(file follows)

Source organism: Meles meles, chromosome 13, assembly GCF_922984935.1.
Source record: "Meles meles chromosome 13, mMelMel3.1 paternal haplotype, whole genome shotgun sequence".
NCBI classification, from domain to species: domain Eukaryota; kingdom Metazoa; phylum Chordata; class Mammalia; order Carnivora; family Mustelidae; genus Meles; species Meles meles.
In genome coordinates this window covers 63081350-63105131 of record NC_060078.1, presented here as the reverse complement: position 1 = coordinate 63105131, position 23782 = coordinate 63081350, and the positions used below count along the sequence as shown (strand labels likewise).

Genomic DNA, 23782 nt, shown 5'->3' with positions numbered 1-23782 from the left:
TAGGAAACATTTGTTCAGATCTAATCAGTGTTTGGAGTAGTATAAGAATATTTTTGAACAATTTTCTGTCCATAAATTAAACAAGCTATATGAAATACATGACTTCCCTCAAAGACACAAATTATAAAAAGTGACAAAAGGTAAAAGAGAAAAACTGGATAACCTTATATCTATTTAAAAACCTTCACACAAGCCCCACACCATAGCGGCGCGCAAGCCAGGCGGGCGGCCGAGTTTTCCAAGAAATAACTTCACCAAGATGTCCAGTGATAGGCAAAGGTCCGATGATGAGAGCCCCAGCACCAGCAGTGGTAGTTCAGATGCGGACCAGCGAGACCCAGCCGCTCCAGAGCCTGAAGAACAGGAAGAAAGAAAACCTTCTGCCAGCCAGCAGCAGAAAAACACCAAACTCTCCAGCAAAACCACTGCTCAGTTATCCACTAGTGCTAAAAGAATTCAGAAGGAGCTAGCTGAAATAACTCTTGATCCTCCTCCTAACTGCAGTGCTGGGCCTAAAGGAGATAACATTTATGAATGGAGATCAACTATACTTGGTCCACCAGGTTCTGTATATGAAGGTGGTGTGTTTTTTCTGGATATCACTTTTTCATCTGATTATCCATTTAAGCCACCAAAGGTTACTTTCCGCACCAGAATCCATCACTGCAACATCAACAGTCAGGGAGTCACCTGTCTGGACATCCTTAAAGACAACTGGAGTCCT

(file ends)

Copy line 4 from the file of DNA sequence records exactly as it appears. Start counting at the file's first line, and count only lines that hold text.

In genome coordinates this window covers 63081350-63105131 of record NC_060078.1, presented here as the reverse complement: position 1 = coordinate 63105131, position 23782 = coordinate 63081350, and the positions used below count along the sequence as shown (strand labels likewise).